Verse > Anthologies > Harriet Monroe, ed. > Poetry: A Magazine of Verse, 1912–22
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Harriet Monroe, ed. (1860–1936).  Poetry: A Magazine of Verse.  1912–22.
 
The Musicmaker’s Child
By Miriam Allen de Ford
 
A MAIDEN, waiting for a man to take her:
Then, for the love of his blue eyes,
She wandered after Weir the musicmaker.
 
I know the burden of the tide,
I catch the cry and moan of every breaker,        5
I read the secrets of the sands—
I, the child of Weir the musicmaker.
 
In the white hush before the storm,
I hear a heavy calling from the ocean—
The souls of men who drowned at sea,        10
Aweary of its restless, flowing motion.
 
      “I am choked with sand,”
      Says Jan the fisher.
      “A pearl in each hand,”
      Says Jan the fisher.        15
 
      “One for the earth,
      My grave to be;
      One for the priest
      Will pray for me.”
 
And Michael of the Wild Rocks, his bright beard streaming,        20
“Give me Christian burial, and a stone above my head!
For I’ve a wife,” says he, “and my babe is on her knee;
And she has naught to weep on but a memory of the dead.”
 
Old Fergus lies sleeping, and calls in his sleep,
His white hair all matted with weeds of the sea:        25
“I have Shawn and Colom who watch for me—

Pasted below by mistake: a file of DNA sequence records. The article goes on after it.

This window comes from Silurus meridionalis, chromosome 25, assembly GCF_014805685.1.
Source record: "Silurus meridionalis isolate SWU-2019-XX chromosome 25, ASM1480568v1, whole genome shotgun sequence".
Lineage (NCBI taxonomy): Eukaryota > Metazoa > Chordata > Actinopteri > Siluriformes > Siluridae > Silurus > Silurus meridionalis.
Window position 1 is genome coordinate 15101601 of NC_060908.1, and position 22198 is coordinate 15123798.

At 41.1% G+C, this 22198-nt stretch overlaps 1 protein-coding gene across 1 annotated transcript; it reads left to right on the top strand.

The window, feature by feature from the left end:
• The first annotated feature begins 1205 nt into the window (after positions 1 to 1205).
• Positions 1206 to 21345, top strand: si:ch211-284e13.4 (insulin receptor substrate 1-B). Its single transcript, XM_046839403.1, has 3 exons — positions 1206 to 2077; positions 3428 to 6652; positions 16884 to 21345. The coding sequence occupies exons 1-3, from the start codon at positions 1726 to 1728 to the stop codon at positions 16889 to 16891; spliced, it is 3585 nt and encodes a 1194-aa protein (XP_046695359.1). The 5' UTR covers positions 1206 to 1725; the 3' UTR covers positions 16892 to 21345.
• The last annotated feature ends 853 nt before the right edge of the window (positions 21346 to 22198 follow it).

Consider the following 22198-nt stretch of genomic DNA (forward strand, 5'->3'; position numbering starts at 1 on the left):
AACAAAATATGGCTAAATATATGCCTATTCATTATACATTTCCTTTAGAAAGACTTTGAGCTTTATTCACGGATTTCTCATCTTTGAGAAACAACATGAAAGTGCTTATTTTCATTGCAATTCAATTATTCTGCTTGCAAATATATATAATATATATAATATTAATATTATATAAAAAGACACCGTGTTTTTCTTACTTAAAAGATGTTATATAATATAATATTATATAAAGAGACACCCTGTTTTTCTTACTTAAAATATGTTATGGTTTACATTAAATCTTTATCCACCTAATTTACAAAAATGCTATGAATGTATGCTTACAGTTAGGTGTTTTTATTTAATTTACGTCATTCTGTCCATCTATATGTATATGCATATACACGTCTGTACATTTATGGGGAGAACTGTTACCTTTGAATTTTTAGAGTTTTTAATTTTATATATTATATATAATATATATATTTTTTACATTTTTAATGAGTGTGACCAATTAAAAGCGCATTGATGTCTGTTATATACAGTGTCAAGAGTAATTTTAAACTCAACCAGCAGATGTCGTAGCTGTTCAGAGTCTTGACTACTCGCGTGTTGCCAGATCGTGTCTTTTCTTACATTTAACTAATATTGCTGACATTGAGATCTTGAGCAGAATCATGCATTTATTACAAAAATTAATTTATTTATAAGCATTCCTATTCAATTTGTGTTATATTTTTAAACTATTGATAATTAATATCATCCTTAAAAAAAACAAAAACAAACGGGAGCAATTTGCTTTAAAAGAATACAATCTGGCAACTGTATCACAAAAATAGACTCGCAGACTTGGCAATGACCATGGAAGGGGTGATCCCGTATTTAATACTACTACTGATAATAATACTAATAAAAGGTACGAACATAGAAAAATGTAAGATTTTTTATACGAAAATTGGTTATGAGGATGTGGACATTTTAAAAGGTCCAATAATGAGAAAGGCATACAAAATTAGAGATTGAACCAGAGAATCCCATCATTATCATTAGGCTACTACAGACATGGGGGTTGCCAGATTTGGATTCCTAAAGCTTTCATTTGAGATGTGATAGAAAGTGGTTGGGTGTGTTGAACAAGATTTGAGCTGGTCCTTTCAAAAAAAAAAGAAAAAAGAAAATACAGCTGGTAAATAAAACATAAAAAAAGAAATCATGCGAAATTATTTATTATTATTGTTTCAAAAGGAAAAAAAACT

Shall my two sons not call me from out the deep?”
 
      And the soul of Peter Day,
      That young, young lad,
      Whose quick, warm heart        30
      Was all the wealth he had,
 
      “O dear Lord God,” he prays,
      “There on the shore
      Was a girl used to walk
      Who’ll never walk there more.        35
 
      “It’s in church and holy ground
      That Janet lies:
      For my grave next hers,
      I will give up Paradise.”
 
Lord God has heeded Peter Day;        40
He has thrown his body on the white sand stretches:
And they have laid him by a grave
That’s two years overgrown with docks and vetches.
 
“Is it not strange,” they say in Culm,
“That he alone came in upon the breaker?”        45
I smile my wise smile to myself—
I, the child of Weir the musicmaker.
 
 
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